Revealed: Fianna Fail prepared to back minority Fine Gael government
Martin 'no' to coalition but party open to deal to thwart Sinn Fein
Fianna Fail is willing to support a minority Fine Gael government on a vote-by-vote basis if there is a hung Dail after the election, the Sunday Independent can reveal.
However, party leader Micheal Martin has been advised by senior TDs to again firmly rule out a formal coalition with Fine Gael.
Mr Martin is refusing to engage in the debate about Fianna Fail's intentions until after the election, and is said to be concentrating on maximising the party's vote.
However, there has been a strategic shift in Fianna Fail's position ahead of the election, expected in seven months, arising out of intense speculation in recent weeks.
Yesterday, Fianna Fail justice spokesman Niall Collins told the Sunday Independent: "If we are in opposition after the election and if there is a minority government, we would use our position to effect policy change where possible."
As a close ally of Mr Martin, Mr Collins' view represents a shift in the party from a position of being either in power or fully in opposition to the government.
He added: "Fianna Fail, in opposition, would look at each item on its own merits, item-by-item, and obviously we would oppose it if we didn't like it."
Last night, Fianna Fail social protection spokesman Willie O'Dea went even further, saying he would be "quite open" to a more formal "supply and confidence" agreement to support a Fine Gael minority government should Fianna Fail be in opposition.
"I think an agreement like that is infinitely better than Fianna Fail getting into bed with Fine Gael either as a junior or senior partner," he said. He also said his motivation was to "keep down Sinn Fein" and to "force Fine Gael to implement Fianna Fail policy."
Recent opinion polls indicate a hung Dail after the election, expected to be called in February.
There has been intense speculation in recent weeks as to the make-up of the next government in such a scenario.
The Sunday Independent understands that a majority of the Fianna Fail parliamentary party would be willing to offer support to a Fine Gael-led minority government on a vote-by-vote basis.
In what effectively amounts to a "supply and confidence" agreement, Fianna Fail would, therefore, not oppose the election of Enda Kenny as Taois- each after the general election if Fine Gael is the largest party but without a Dail majority.
Fianna Fail would then continue to support such a minority government on crucial votes in return for the implementation of red line elements of its own manifesto.
Such a government would be relatively unstable, however, and could be collapsed at any time of Fianna Fail's choosing.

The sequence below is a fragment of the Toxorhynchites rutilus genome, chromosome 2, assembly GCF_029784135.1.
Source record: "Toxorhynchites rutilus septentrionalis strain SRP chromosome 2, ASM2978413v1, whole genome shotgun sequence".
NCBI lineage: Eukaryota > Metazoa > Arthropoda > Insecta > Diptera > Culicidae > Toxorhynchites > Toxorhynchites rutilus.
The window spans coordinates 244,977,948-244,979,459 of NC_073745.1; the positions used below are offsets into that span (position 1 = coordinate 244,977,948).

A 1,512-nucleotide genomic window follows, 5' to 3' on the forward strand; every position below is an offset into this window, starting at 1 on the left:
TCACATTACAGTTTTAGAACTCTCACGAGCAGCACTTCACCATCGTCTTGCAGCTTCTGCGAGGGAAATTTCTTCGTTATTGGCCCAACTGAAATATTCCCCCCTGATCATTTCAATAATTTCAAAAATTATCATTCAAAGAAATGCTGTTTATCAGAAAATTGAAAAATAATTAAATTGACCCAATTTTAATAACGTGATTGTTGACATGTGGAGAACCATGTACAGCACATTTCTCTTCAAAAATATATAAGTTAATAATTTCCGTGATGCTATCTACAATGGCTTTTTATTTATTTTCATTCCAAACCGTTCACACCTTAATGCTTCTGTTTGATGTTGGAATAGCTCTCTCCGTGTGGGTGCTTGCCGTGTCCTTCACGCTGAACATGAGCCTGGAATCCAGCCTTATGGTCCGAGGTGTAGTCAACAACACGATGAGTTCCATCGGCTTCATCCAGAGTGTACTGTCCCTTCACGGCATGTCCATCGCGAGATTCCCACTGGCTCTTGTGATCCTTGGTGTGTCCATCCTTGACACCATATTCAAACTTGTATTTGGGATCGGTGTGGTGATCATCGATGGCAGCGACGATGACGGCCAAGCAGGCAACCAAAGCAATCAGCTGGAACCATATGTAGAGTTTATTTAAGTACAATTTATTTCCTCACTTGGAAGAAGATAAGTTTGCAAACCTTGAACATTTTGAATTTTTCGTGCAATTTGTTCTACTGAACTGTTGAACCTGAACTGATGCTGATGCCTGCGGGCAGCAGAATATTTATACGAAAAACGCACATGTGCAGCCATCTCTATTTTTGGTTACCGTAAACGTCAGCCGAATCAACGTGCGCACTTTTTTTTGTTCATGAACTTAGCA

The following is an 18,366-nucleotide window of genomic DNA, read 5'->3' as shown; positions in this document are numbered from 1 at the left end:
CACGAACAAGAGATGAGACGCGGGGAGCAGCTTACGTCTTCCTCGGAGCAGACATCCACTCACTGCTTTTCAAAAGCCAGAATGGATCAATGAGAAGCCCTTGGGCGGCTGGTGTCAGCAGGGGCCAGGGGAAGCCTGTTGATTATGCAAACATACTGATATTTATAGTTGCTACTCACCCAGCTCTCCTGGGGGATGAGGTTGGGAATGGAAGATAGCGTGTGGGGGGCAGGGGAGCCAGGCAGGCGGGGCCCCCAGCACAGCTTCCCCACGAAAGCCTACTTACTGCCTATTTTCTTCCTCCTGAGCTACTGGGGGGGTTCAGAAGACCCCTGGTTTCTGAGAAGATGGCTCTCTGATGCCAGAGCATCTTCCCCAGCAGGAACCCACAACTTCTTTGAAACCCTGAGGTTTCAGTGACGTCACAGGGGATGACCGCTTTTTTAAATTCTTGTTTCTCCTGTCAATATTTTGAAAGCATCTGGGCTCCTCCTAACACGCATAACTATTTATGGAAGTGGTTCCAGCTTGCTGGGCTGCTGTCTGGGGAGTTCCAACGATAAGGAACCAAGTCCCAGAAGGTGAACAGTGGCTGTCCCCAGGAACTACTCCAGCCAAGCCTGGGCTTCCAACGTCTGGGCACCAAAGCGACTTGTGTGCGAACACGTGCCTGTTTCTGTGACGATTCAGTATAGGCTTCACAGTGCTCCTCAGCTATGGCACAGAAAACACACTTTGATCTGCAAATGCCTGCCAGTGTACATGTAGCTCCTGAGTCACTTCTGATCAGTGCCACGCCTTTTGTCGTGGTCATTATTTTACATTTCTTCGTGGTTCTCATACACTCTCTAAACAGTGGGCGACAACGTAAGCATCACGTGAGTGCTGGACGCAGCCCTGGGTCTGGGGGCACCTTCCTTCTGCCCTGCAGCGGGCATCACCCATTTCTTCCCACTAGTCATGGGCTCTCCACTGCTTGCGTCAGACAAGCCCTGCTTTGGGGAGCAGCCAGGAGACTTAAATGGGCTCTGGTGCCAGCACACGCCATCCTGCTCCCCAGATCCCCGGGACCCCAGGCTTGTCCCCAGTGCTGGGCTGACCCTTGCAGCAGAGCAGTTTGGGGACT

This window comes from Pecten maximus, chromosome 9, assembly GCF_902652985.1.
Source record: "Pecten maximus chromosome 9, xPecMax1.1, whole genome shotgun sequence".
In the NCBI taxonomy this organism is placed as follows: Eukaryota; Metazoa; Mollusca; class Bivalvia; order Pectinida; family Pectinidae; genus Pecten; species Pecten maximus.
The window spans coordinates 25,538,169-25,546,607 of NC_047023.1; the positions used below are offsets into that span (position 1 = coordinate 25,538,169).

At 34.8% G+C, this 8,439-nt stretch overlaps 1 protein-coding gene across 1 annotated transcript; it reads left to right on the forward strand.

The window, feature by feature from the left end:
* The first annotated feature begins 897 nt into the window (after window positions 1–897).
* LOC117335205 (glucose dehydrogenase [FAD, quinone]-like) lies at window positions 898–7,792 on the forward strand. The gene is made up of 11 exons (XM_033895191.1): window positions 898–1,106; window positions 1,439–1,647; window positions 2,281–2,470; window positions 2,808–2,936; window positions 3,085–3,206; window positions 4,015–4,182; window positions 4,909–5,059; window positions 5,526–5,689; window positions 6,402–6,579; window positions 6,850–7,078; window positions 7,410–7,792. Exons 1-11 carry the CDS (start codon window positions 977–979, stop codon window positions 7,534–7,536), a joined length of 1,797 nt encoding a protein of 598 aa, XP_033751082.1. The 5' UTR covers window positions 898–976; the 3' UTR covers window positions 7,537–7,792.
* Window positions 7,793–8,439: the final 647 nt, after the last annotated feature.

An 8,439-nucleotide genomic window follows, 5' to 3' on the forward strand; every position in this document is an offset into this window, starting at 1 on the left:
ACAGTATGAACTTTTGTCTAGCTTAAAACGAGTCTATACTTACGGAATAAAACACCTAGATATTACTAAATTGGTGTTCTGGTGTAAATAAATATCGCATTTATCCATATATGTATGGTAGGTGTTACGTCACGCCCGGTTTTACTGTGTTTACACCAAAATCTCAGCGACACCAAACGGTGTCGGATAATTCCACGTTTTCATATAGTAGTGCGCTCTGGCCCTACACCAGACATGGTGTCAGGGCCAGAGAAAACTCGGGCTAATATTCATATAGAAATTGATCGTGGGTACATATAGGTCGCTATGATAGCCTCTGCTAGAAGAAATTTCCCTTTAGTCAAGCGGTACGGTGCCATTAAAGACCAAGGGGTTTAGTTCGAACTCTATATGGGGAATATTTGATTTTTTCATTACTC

In "supply and confidence" arrangements, the smaller party commits to support the Government on crucial votes in return for concessions on its own manifesto.
Such an arrangement can enable a ruling party to pass much of its agenda and fill all ministerial posts without having to make too many concessions.
In return, smaller parties win support for some of their favoured policies while avoiding possible political taint that may come from participation in an unpopular coalition.
A Fianna Fail parliamentary party majority is opposed to a formal coalition as junior partners to Fine Gael, contrary to a view put forward by finance spokesman Michael McGrath.
He said last week that it would be "out of touch and arrogant" for Fianna Fail to say it would not go into power unless it was the majority party.
The Sunday Independent understands that, in the event of a hung Dail, a majority of the Fianna Fail parliamentary party is not prepared to adopt what is referred to as a Tallaght Strategy approach.
The Tallaght Strategy was a policy followed by Fine Gael from 1987, under which it did not oppose economic reforms proposed by the Fianna Fail minority government in the national interest.
However, last night Mr O'Dea said: "People argue that Fine Gael didn't do well out of the Tallaght Strategy, but there are different types of Tallaght Strategies."
The considered view in Fianna Fail is that recent government formation speculation is Fine Gael-inspired.
"All of this speculation deflects from the Irish Water debacle, the housing crisis, the mortgage arrears issue and that suits Fine Gael," a senior Fianna Fail TD said yesterday.
However, the prevailing view in Fianna Fail is that should the party not emerge as the largest after the election, it should remain in opposition.
In that scenario, the party would be in a position to challenge the electoral ambitions of Sinn Fein and the far left and also to exert influence over a minority Fine Gael government and implement Fianna Fail policy.